Clinicopathological features of breast cancer patients
1076 breast cancer patients with clinical information were collected from the TCGA database. By using a random number table, samples were divided into training (n = 514) and internal validation (n = 562) cohort. The detailed demographic and clinicopathological characteristics of the patients involved in the training, internal and entire datasets were shown in Table 1. The percentages of patients at clinical stages I, II, III and IV in the training cohort were 16.7%, 55.3%, 23.3% and 1.6%, respectively. The data was 16.4%, 58.2%, 22.6% and 2.1% in the internal validation cohort. Among them, 354 patients in the training cohort and 389 patients in the internal validation cohort had prognosis information. The follow-up periods encompassed the different pathological stages of breast cancer. The median follow-up periods were 592 days (range, 2-6434 days) and 631 days (range, 1-7125 days), respectively, in the training and internal validation sets. In the training cohort, the median age was 58 years (range, 27-90 years). And, in the internal validation cohort, the median age was 58 years (range, 26-90 years). During the follow-up, in training cohort, 48/354 (13.6%) patients died, whereas in internal validation cohort, 45/389 (11.6%) patients died.
Identification of DEGs
The exploration process of this study is shown in Figure 1. Firstly, 60483 genes were initially screened in the training cohort. Thresholds were set as fold change>3 and FDR<0.05 to investigate the differentially expressed genes between normal group and tumor group (Figure 2A). Volcano plots were used to show the differentially expressed genes (Figure 2B). 4805 genes had differential expressions between normal and tumor tissues, which consisted of 1269 upregulated genes and 3536 downregulated genes. 2805 DEGs were with protein coding functions.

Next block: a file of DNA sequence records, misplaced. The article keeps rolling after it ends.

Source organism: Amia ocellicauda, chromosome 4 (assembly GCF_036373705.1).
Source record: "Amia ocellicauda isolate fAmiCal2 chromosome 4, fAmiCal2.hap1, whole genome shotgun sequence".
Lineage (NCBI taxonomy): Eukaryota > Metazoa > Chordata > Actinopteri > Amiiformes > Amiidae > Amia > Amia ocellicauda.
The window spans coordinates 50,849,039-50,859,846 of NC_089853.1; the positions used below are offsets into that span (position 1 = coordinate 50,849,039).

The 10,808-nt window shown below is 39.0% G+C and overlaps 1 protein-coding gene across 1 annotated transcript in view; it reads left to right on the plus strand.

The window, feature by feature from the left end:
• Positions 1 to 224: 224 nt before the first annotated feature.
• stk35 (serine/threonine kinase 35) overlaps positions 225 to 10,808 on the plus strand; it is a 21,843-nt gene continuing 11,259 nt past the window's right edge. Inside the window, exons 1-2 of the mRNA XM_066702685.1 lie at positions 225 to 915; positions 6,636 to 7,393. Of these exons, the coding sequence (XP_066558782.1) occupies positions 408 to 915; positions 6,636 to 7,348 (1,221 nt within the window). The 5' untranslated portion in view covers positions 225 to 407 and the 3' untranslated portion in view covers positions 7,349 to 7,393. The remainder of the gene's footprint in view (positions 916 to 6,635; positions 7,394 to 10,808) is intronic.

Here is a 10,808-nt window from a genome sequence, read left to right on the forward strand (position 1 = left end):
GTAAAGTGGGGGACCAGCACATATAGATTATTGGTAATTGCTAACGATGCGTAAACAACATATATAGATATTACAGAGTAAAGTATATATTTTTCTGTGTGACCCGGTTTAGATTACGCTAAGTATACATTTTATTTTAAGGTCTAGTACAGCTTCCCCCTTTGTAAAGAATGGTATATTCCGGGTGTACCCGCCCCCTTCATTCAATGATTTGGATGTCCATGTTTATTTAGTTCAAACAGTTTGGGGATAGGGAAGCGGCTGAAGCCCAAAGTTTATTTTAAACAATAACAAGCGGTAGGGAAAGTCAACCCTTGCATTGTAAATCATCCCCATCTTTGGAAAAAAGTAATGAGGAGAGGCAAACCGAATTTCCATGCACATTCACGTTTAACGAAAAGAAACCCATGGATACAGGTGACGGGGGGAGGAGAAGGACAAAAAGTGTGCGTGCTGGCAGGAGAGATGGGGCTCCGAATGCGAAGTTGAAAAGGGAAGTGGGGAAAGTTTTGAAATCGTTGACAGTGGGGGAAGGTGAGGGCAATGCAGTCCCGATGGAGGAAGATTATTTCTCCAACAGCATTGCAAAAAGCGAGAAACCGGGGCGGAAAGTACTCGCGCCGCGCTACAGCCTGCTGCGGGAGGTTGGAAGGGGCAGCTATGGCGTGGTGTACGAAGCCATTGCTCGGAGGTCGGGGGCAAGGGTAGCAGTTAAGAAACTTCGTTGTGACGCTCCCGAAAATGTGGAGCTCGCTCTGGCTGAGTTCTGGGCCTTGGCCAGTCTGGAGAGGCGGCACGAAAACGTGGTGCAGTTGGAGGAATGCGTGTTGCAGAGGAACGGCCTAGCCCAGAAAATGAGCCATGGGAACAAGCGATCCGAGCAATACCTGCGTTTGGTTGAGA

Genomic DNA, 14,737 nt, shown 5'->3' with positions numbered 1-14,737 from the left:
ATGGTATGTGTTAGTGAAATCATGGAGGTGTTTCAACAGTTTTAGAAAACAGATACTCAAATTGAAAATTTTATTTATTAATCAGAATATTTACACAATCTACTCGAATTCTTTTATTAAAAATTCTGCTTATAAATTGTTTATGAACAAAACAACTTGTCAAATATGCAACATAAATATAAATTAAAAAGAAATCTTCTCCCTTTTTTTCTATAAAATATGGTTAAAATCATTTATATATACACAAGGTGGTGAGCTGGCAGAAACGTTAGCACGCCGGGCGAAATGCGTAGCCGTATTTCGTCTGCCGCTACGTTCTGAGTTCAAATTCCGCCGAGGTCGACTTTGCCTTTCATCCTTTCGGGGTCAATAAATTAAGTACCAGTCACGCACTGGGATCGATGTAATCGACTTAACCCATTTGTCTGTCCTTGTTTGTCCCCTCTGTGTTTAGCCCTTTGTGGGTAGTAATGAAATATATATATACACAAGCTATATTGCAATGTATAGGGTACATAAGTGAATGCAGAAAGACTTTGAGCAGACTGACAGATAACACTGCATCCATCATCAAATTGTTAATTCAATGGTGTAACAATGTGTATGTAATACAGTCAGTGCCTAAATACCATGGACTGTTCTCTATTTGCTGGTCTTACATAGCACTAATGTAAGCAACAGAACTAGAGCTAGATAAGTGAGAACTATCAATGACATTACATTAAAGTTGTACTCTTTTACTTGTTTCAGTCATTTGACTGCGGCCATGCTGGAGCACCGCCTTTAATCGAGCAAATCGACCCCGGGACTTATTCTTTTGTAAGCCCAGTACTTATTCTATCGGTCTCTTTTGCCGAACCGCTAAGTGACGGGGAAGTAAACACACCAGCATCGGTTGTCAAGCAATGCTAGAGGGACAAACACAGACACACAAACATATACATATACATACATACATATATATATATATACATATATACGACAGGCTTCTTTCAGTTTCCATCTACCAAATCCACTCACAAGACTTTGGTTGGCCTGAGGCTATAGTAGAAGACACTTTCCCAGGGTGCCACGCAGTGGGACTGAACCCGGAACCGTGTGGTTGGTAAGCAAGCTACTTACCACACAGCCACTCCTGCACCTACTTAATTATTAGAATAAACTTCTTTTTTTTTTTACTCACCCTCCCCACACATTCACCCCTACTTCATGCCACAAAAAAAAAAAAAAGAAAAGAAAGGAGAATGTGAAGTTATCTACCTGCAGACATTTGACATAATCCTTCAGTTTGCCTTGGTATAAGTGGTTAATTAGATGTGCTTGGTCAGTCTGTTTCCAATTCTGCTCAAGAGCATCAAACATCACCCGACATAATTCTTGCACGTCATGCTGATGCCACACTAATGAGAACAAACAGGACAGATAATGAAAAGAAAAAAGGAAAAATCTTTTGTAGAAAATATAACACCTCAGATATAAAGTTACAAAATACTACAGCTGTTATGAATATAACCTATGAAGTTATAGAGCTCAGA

Enrichment analyses of DEGs
To further understand the function of DEGs, the differentially expressed mRNAs were incorporated into functional annotation analyses. The molecular processes during the progression of breast cancer were investigated through GO enrichment analyses and KEGG pathway analyses.
The upregulated mRNAs associated with molecular function were enriched in the modulation of structural constituent of chromatin, chemokine activity and metallopeptidase activity (Figure 3A). In terms of cellular component, the upregulated genes were tightly corresponding to chromosome passenger complex, Ndc80 complex and condensed chromosome kinetochore (Figure 3B). Additionally, in the analysis on biological process, spindle assembly, chromosome segregation and negative regulation of enzyme activity were the most enriched terms mediated by upregulated genes (Figure 3C). From the prospective of biological pathways, the high expression genes were closely related to aurora B signaling, mitotic prometaphase and PLK1 signaling events (Figure 3D)
Meanwhile, downregulated genes related to molecular function were enriched in lipase activity, serotonin degradation and chemokine activity (Figure 4A). Through the investigation on cellular component, the most enriched terms were voltage-gated sodium channel complex, lipid particle and keratin filament (Figure 4B). In the exploration of biological process, downregulation genes in breast cancer were enriched in regulation of membrane potential, lipid storage and regulation of transport (Figure 4C). Besides, analysis on biological pathways proved that downregulated genes were associated with noradrenaline and adrenaline degradation, serotonin degradation and HSL-mediated triacylglycerol hydrolysis (Figure 4D).
Construction and validation of risk prognostic scoring system in the training set.
2805 protein coding genes were further selected using LASSO regression analysis, and cross validation was used to select the penalty parameters (Figure 5A). Five genes were identified for the construction of the prognostic model by a multivariate Cox regression analysis (Figure. 5B). The genes obtained in the above steps were inserted into the multivariate Cox regression model. The expression values of five independent prognostic factors and their correlation coefficients in a multivariate regression model were then used to construct prognostic signatures. Detailed information and the significance of survival prediction by the five genes are presented in Table 2.
Risk score= (expression status of EDN2× 0.014) C (expression status of CLEC3B× -0.196) + (expression status of SV2C× 0.227) + (expression status of WT1× 0.075) + (expression status of MUC2× 0.113).
Of five biomarkers, three genes (EDN2, WT1 and MUC2) were upregulated in breast cancer samples while CLEC3B and SV2C were decreased (Figure 5C-G). Moreover, the protein expression of the five genes were further explored in the Human Protein Atlas (HPA) and the representative pictures of them were shown in Figure 5H-I.